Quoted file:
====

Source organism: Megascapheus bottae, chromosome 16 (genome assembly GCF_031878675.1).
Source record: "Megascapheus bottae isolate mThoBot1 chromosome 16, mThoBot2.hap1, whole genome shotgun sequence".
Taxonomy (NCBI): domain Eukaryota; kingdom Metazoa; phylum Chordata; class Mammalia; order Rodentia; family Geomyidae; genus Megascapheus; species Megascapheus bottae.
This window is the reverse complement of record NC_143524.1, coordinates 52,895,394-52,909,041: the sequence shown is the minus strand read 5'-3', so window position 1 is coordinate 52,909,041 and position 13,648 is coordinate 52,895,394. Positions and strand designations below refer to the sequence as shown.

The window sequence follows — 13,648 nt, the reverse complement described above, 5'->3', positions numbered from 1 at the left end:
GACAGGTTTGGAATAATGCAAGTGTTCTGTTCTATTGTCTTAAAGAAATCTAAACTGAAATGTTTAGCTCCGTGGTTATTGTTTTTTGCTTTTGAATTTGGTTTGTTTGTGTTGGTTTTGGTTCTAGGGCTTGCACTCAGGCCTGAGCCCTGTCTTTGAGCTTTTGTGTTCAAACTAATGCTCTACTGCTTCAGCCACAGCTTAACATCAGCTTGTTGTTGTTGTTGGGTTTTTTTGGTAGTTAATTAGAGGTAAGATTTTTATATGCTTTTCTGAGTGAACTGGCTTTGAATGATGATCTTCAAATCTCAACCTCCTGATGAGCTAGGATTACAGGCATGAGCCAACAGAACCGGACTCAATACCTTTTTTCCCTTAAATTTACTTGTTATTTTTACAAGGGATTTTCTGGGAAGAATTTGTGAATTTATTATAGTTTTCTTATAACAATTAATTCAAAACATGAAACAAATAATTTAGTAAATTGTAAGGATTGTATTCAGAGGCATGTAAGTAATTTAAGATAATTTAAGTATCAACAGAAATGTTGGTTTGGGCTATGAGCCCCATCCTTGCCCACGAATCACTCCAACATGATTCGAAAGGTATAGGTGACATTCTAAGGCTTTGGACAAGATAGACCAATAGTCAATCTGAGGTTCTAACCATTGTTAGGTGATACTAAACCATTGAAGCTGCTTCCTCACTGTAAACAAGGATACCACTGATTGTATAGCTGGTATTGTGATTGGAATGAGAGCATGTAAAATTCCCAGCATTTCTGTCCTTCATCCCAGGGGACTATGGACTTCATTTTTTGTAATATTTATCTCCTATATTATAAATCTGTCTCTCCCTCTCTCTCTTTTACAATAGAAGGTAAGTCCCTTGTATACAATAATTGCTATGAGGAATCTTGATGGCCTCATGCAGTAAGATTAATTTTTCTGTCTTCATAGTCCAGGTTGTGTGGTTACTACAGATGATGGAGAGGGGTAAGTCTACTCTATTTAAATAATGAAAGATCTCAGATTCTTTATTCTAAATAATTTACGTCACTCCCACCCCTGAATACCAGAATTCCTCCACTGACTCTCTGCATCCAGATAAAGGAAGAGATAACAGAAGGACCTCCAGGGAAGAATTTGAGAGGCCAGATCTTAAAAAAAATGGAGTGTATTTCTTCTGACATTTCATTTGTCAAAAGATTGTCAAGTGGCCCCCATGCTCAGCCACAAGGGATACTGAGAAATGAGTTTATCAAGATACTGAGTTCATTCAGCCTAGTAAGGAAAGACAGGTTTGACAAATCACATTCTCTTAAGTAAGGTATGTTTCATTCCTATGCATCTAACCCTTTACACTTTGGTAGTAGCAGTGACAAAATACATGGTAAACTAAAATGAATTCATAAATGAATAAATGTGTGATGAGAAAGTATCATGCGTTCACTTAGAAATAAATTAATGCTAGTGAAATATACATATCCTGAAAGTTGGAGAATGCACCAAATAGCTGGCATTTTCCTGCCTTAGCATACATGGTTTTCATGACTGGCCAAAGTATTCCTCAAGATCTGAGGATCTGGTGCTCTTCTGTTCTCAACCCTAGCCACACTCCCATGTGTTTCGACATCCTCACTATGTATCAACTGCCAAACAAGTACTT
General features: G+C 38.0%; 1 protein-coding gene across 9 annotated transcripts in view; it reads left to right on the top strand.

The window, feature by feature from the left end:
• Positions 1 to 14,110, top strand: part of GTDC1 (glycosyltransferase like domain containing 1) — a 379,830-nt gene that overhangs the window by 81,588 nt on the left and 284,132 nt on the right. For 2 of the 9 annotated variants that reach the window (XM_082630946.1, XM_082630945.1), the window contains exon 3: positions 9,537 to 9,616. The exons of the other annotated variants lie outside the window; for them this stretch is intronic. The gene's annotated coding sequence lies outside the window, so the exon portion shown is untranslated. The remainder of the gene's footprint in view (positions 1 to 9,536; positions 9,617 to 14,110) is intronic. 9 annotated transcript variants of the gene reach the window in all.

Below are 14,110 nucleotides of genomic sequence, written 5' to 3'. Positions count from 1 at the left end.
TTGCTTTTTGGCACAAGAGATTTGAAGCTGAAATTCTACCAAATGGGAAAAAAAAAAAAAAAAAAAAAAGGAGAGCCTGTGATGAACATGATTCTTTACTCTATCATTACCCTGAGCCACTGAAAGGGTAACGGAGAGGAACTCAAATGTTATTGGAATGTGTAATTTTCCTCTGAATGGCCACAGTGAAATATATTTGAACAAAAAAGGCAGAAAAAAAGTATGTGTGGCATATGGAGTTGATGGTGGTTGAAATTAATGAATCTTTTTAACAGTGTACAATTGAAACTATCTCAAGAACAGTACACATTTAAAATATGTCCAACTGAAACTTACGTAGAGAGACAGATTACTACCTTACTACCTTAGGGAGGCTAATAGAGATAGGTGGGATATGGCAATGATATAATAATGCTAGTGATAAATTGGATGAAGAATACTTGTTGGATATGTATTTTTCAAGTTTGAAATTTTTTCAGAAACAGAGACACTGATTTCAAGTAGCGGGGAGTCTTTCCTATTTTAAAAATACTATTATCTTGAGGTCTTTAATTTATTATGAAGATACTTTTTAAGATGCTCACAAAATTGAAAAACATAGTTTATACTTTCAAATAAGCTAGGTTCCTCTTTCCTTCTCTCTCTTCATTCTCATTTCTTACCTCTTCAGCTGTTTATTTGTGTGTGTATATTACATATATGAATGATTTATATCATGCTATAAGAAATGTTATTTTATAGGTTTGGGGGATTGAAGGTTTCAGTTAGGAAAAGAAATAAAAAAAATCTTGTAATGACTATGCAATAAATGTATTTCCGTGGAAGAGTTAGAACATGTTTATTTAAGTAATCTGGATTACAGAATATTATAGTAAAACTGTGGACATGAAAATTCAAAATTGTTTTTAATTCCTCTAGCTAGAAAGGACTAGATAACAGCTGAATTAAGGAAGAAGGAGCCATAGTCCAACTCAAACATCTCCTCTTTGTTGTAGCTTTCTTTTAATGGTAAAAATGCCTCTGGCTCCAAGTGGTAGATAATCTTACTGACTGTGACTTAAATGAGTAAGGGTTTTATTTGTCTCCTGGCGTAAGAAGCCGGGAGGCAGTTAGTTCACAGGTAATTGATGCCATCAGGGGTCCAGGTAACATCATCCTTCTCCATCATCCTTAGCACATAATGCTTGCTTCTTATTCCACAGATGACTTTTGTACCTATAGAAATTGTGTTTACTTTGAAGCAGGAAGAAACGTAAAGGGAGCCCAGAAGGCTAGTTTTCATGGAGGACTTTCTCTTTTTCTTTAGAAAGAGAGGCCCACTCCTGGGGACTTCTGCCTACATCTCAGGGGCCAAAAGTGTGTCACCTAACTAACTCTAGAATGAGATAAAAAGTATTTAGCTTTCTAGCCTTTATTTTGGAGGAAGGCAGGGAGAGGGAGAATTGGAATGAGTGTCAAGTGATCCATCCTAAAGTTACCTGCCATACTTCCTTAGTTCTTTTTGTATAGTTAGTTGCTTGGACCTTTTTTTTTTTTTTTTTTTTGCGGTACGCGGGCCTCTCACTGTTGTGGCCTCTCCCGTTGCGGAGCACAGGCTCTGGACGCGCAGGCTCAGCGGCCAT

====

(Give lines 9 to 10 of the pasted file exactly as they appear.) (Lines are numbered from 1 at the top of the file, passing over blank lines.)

• Positions 1 to 14,110, top strand: part of GTDC1 (glycosyltransferase like domain containing 1) — a 379,830-nt gene that overhangs the window by 81,588 nt on the left and 284,132 nt on the right. For 2 of the 9 annotated variants that reach the window (XM_082630946.1, XM_082630945.1), the window contains exon 3: positions 9,537 to 9,616. The exons of the other annotated variants lie outside the window; for them this stretch is intronic. The gene's annotated coding sequence lies outside the window, so the exon portion shown is untranslated. The remainder of the gene's footprint in view (positions 1 to 9,536; positions 9,617 to 14,110) is intronic. 9 annotated transcript variants of the gene reach the window in all.

Below are 14,110 nucleotides of genomic sequence, written 5' to 3'. Positions count from 1 at the left end.